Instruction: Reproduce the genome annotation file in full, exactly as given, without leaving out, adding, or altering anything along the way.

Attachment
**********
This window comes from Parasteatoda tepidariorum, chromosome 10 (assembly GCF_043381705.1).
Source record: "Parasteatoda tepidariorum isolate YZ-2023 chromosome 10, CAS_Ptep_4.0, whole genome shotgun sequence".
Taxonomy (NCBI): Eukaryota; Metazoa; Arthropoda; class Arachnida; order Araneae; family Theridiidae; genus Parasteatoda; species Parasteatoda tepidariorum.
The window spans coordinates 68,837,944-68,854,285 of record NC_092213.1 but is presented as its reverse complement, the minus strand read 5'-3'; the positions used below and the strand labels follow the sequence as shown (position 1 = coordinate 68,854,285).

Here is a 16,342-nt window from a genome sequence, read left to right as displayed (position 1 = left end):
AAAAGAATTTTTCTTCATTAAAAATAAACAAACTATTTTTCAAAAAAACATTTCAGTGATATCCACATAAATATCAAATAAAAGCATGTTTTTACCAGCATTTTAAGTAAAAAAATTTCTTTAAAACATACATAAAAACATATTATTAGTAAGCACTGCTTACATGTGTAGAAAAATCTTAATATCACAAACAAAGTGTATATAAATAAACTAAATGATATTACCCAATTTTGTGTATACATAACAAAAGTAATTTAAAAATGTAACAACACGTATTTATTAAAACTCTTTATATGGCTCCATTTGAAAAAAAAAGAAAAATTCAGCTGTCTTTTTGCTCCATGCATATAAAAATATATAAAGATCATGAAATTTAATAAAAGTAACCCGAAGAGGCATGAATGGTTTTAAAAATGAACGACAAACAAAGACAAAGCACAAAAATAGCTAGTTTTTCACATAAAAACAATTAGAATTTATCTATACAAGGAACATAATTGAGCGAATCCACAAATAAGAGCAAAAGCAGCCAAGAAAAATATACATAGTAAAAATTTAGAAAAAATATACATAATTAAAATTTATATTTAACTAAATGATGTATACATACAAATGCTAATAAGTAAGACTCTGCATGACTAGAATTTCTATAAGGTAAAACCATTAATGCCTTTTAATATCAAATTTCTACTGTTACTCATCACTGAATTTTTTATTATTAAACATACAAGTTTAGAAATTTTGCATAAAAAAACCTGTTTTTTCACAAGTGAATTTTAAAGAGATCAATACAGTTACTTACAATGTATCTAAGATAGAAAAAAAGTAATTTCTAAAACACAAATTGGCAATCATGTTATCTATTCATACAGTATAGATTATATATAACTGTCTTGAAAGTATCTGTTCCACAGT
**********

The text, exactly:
This window comes from Parasteatoda tepidariorum, chromosome 10 (assembly GCF_043381705.1).
Source record: "Parasteatoda tepidariorum isolate YZ-2023 chromosome 10, CAS_Ptep_4.0, whole genome shotgun sequence".
Taxonomy (NCBI): Eukaryota; Metazoa; Arthropoda; class Arachnida; order Araneae; family Theridiidae; genus Parasteatoda; species Parasteatoda tepidariorum.
The window spans coordinates 68,837,944-68,854,285 of record NC_092213.1 but is presented as its reverse complement, the minus strand read 5'-3'; the positions used below and the strand labels follow the sequence as shown (position 1 = coordinate 68,854,285).

Here is a 16,342-nt window from a genome sequence, read left to right as displayed (position 1 = left end):
AAAAGAATTTTTCTTCATTAAAAATAAACAAACTATTTTTCAAAAAAACATTTCAGTGATATCCACATAAATATCAAATAAAAGCATGTTTTTACCAGCATTTTAAGTAAAAAAATTTCTTTAAAACATACATAAAAACATATTATTAGTAAGCACTGCTTACATGTGTAGAAAAATCTTAATATCACAAACAAAGTGTATATAAATAAACTAAATGATATTACCCAATTTTGTGTATACATAACAAAAGTAATTTAAAAATGTAACAACACGTATTTATTAAAACTCTTTATATGGCTCCATTTGAAAAAAAAAGAAAAATTCAGCTGTCTTTTTGCTCCATGCATATAAAAATATATAAAGATCATGAAATTTAATAAAAGTAACCCGAAGAGGCATGAATGGTTTTAAAAATGAACGACAAACAAAGACAAAGCACAAAAATAGCTAGTTTTTCACATAAAAACAATTAGAATTTATCTATACAAGGAACATAATTGAGCGAATCCACAAATAAGAGCAAAAGCAGCCAAGAAAAATATACATAGTAAAAATTTAGAAAAAATATACATAATTAAAATTTATATTTAACTAAATGATGTATACATACAAATGCTAATAAGTAAGACTCTGCATGACTAGAATTTCTATAAGGTAAAACCATTAATGCCTTTTAATATCAAATTTCTACTGTTACTCATCACTGAATTTTTTATTATTAAACATACAAGTTTAGAAATTTTGCATAAAAAAACCTGTTTTTTCACAAGTGAATTTTAAAGAGATCAATACAGTTACTTACAATGTATCTAAGATAGAAAAAAAGTAATTTCTAAAACACAAATTGGCAATCATGTTATCTATTCATACAGTATAGATTATATATAACTGTCTTGAAAGTATCTGTTCCACAGT